Optical fiber sensors for the next generation coal-burning power generation
Photonics researchers are developing fiber sensors to operate in the super harsh environment of coal generation systems that emit 30-35 percent less CO2 than the conventional technology.
The fiber sensors will measure strain, temperature, and pressure at temperatures greater than current sensor capabilities. The sensors will be capable of operating in a distributed network, providing the first such capability for ultra-super critical steam (USC) designs, according to Anbo Wang, director of the Center for Photonics Technology.
“Distributed sensor capability is critical for these new generators,” he said. “The larger coverage will enable models to more accurately identify operating conditions that can impact boiler reliability and plant availability.” USC boilers have an efficiency target between 45 and 47 percent — a 10 percent increase in efficiency that results in a 25-30 percent decrease of CO2 emissions compared with current technology.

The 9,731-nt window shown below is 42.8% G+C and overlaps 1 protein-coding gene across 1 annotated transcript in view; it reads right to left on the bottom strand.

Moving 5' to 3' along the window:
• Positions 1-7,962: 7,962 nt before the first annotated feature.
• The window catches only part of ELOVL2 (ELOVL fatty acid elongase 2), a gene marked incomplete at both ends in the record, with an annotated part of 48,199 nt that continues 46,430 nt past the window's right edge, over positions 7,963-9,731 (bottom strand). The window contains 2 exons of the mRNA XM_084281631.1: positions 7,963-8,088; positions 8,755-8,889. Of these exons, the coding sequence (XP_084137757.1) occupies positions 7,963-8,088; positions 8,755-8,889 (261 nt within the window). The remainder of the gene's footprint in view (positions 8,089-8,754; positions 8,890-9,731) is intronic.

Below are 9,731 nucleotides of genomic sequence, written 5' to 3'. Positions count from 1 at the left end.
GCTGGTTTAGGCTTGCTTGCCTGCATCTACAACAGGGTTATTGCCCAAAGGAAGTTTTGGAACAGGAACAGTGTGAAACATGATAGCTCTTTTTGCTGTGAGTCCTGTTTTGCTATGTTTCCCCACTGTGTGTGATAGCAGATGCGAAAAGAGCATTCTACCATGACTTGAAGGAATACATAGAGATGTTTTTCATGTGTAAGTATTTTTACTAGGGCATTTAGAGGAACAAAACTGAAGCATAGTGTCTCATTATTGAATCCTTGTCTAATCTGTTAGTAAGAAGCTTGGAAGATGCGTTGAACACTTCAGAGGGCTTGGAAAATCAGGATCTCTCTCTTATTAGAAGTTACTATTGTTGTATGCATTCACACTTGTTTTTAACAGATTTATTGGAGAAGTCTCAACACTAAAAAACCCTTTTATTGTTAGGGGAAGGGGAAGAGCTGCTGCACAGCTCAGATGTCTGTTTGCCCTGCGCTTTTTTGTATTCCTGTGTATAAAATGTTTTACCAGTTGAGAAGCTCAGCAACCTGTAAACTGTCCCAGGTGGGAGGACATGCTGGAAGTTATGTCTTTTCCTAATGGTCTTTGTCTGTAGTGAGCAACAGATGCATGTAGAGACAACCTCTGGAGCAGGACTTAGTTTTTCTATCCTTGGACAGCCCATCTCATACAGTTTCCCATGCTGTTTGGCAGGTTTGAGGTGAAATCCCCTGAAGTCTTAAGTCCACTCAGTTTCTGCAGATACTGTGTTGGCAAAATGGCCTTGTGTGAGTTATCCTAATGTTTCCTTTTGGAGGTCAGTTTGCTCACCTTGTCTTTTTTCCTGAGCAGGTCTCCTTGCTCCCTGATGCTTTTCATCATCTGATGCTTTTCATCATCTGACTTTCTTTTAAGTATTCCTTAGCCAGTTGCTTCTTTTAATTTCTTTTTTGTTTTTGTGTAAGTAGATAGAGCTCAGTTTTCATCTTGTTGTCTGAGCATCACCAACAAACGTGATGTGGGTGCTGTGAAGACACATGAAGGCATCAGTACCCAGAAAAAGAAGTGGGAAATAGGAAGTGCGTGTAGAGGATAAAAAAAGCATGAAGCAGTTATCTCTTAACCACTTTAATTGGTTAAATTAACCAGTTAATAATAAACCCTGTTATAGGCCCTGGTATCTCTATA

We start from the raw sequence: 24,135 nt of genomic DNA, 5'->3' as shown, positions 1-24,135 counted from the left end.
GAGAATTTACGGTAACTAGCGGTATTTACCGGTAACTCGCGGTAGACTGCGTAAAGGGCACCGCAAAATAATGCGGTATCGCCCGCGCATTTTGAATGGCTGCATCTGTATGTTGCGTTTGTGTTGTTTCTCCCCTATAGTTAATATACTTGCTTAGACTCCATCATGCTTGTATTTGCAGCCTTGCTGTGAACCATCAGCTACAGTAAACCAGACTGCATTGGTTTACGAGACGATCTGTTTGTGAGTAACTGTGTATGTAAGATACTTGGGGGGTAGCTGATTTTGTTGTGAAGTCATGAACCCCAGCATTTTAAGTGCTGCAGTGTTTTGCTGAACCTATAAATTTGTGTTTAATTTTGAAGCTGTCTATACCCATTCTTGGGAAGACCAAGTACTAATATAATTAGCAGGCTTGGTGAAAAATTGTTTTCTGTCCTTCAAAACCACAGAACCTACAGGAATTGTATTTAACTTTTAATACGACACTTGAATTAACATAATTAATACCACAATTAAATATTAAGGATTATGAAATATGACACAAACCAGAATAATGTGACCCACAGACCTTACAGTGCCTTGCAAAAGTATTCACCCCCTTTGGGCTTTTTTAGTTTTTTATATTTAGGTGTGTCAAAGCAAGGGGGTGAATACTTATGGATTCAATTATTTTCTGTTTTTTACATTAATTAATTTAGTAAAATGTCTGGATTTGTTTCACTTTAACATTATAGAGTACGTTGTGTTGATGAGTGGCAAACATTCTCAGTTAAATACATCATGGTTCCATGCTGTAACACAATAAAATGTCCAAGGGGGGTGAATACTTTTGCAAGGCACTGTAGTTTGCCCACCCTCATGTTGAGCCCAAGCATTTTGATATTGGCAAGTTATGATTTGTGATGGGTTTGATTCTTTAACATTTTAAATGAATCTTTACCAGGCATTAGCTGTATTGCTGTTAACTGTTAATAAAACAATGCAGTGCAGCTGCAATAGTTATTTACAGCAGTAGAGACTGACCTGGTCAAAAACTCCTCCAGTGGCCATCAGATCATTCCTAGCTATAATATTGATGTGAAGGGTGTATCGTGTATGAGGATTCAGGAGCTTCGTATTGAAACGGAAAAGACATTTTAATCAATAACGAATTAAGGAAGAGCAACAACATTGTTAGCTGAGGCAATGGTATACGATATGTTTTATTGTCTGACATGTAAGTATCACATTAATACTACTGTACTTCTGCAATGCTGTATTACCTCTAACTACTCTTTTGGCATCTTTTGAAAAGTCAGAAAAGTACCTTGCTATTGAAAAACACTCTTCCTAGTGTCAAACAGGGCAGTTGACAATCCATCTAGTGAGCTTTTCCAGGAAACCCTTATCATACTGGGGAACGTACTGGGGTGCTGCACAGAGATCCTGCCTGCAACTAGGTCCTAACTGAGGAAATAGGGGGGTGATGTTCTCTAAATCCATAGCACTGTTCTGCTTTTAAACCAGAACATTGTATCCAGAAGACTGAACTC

USC boilers are targeted for operation at 760° C and 5000 psi. These extreme conditions lead to accelerated degradation and places new challenges on all the materials and components. Increased and accurate monitoring is critical to keeping efficient and reliable operation, Wang said. “Our new sensors must perform in the boiler with the same or better accuracy and long-term operating reliability as their lower-temperature predecessors.”
To meet the stringent requirements, the CPT team is developing a suite of sensors for a measurement network based on a technology recently demonstrated at Virginia Tech.
The project is funded by an $850,000 grant from the U.S. Department of Energy. For information: www.photonics.ece.vt.edu.